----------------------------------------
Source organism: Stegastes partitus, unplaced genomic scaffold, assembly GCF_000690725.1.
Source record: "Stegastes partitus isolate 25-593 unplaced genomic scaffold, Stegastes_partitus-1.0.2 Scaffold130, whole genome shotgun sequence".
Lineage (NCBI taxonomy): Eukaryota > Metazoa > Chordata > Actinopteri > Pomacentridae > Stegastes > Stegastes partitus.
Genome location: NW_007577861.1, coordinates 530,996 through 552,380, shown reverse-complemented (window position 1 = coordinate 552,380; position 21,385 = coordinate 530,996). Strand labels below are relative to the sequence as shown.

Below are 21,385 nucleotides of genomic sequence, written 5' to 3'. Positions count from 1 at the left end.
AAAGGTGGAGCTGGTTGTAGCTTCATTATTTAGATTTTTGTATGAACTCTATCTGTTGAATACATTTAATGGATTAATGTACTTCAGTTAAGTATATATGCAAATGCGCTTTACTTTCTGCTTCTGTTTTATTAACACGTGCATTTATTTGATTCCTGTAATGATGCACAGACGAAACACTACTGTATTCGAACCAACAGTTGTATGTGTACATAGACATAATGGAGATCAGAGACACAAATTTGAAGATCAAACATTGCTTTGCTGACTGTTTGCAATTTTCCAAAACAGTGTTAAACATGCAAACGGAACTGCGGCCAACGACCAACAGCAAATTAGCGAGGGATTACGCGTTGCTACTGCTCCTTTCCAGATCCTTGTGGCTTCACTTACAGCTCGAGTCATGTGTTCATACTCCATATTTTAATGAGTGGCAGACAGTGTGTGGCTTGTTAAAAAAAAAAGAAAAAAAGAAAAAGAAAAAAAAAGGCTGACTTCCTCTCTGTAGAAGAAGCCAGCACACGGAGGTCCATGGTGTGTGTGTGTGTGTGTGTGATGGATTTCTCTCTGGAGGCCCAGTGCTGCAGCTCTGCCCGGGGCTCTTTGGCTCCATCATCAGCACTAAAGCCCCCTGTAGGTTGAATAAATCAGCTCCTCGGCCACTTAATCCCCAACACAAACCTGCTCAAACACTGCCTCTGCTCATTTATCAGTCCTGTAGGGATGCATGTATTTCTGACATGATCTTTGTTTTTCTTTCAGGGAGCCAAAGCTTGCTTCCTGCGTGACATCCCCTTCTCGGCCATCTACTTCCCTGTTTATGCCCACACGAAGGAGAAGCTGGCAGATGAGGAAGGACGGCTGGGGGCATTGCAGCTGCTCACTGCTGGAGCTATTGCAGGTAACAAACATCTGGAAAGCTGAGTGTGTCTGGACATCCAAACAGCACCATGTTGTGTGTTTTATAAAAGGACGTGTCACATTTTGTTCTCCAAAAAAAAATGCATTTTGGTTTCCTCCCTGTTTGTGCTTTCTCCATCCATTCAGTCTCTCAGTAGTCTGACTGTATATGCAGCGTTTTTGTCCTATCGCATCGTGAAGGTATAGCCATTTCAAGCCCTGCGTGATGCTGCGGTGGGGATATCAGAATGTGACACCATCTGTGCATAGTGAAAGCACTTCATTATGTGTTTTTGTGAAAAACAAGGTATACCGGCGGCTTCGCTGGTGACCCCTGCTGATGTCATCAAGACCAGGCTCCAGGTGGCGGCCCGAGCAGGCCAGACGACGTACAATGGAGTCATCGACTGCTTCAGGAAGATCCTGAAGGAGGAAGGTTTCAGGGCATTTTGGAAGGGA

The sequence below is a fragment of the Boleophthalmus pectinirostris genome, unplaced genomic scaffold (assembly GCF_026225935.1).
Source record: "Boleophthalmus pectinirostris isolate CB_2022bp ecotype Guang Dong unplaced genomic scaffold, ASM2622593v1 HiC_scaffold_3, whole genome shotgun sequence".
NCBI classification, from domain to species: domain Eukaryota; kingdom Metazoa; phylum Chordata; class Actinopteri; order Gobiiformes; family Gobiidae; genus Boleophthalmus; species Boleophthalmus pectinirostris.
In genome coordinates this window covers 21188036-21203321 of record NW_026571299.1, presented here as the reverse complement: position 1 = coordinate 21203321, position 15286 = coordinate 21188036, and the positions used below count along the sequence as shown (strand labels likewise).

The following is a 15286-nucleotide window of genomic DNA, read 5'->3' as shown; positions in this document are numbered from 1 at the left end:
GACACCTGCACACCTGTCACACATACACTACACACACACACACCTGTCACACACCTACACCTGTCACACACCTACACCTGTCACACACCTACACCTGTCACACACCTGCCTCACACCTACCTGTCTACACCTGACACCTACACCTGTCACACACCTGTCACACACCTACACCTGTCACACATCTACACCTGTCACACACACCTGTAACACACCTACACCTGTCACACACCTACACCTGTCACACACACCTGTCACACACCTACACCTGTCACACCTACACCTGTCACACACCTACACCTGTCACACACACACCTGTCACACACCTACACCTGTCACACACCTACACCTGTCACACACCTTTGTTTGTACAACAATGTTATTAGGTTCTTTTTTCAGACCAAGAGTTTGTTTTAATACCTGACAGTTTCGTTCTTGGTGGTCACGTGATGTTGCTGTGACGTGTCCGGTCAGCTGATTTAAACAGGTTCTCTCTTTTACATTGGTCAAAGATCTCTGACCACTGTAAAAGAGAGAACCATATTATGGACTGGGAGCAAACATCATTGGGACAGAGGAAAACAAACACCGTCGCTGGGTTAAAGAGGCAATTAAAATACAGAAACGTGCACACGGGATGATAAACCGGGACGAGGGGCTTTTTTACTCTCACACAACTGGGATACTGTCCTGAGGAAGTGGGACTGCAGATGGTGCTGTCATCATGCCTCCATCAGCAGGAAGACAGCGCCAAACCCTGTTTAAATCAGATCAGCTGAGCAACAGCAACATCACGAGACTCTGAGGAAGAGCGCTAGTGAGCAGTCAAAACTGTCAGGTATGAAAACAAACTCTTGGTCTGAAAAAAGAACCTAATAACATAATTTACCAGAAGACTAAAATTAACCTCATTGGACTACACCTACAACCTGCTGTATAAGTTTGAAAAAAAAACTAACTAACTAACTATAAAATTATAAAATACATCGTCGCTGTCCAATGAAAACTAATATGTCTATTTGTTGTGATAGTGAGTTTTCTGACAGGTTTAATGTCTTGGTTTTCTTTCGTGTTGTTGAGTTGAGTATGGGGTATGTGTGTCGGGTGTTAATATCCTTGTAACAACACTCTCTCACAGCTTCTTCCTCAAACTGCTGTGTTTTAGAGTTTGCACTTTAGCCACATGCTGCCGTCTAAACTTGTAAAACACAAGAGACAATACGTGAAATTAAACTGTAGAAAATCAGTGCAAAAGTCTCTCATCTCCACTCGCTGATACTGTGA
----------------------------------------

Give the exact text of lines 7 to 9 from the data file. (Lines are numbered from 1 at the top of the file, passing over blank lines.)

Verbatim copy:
The sequence below is a fragment of the Boleophthalmus pectinirostris genome, unplaced genomic scaffold (assembly GCF_026225935.1).
Source record: "Boleophthalmus pectinirostris isolate CB_2022bp ecotype Guang Dong unplaced genomic scaffold, ASM2622593v1 HiC_scaffold_3, whole genome shotgun sequence".
NCBI classification, from domain to species: domain Eukaryota; kingdom Metazoa; phylum Chordata; class Actinopteri; order Gobiiformes; family Gobiidae; genus Boleophthalmus; species Boleophthalmus pectinirostris.